"Here's a challenging game for one person to play,” says Steve Chernek of Phoenix, Arizona. And Steve—as you know if you've ever whiled away a rainy summer afternoon or a long winter's evening with this simple little brain buster—is certainly right when he says "challenging." This is one shop project that takes a lot longer to solve than it does to make!
All you really need to whip out the triangle peg game is a 3/4-inch-thick scrap of lumber (softwood is OK, hardwood is better) large enough to cut into an equilateral triangle with 5-inch sides, a bag of golf tees (89¢ will buy enough to make up three games), a drill with an 11 /64-inch bit, and a handsaw.
Cut out the triangle and then drill 15 holes—5/8-inch deep and spaced 13/16-inch apart—into the block of wood. (The easiest way to lay out the pattern is by lightly penciling a smaller triangle 1/2-inch inside the edges of the wooden one, marking off a spot every 13/16-inch along the penciled triangle's perimeter connecting all the marked points with lightly penciled straight lines, and then drilling wherever two of the lines cross.) If you really want to get fancy, you can rout or scallop the upper edges of the wooden block, then finish it off with linseed oil, polyurethane, or the stain of your choice.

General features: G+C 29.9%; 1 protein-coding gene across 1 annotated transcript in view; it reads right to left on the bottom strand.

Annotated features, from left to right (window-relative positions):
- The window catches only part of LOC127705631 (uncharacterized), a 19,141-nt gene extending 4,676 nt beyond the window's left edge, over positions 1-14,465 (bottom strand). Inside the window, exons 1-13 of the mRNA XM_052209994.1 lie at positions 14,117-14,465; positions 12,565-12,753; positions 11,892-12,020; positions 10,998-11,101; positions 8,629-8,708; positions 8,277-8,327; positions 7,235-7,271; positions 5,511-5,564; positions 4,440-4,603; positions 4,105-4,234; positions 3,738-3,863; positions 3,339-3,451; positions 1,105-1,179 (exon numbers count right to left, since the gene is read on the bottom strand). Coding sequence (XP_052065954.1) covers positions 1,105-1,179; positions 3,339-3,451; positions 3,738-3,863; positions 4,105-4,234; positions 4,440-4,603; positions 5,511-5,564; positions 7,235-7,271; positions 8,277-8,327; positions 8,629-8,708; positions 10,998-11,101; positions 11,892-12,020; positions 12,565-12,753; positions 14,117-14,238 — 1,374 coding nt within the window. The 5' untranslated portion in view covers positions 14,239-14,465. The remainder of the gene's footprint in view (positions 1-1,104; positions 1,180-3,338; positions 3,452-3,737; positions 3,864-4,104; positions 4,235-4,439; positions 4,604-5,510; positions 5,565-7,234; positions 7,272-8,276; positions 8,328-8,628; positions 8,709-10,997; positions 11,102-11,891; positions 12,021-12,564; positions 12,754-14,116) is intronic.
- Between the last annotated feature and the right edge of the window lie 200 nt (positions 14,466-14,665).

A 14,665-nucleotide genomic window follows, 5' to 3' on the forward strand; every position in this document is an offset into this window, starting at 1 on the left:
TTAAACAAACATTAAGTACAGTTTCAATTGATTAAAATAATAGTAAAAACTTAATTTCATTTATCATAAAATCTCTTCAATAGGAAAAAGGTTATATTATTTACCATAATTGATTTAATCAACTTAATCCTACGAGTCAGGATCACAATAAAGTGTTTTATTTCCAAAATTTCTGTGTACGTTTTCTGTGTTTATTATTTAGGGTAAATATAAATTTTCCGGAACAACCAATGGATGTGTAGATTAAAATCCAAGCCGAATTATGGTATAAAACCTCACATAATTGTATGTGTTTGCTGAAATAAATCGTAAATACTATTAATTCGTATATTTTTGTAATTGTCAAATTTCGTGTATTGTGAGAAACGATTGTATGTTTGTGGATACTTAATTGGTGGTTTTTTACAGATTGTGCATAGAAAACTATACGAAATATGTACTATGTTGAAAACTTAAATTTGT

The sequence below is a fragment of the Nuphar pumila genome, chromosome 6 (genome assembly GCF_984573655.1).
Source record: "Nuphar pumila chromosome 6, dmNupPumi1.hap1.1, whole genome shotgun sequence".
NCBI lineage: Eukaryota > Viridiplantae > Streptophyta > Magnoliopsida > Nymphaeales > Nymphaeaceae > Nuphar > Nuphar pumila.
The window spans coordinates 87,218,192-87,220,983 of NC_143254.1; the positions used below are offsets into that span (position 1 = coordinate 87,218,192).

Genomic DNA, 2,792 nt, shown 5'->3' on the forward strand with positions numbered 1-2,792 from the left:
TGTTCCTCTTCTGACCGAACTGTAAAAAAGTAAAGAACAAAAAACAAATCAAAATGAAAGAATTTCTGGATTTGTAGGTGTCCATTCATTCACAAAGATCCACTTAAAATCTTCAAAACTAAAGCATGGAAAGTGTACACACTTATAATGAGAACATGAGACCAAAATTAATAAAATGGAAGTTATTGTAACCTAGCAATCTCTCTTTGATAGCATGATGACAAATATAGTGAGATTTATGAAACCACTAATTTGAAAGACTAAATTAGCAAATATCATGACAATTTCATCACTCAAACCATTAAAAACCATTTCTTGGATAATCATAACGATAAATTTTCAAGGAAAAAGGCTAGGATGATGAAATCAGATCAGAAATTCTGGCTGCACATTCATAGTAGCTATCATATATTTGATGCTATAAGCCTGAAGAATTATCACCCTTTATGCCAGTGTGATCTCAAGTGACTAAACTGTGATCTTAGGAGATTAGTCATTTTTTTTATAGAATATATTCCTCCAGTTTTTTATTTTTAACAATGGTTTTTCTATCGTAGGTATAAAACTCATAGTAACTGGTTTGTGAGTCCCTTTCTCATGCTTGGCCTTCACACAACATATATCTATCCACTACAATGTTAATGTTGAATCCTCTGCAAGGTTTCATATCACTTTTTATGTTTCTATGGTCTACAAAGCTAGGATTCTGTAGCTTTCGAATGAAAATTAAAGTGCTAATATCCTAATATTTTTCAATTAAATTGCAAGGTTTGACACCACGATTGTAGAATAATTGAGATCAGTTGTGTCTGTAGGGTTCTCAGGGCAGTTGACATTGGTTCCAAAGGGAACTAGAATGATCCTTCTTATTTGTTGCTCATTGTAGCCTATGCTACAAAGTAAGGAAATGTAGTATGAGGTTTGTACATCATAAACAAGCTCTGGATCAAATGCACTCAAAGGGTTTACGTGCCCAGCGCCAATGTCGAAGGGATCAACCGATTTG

To play, just put a tee in every hole but one, then jump the tees like checkers—one at a time, removing each one you jump—until only one remains. That, of course, sounds ridiculously simple until you give it a try. There are only a scant handful of 'winning' jump combinations, and as Steve says, “On the very few occasions that I've won this game, I've never been able to remember how I did it.''
Which makes this a near-ideal Christmas gift for grown-ups and youngsters alike. Or maybe you'd prefer to run off a batch and use ‘em as prizes for a holiday party. Either way, you can’t lose with this one ... unless you decide to play the game yourself!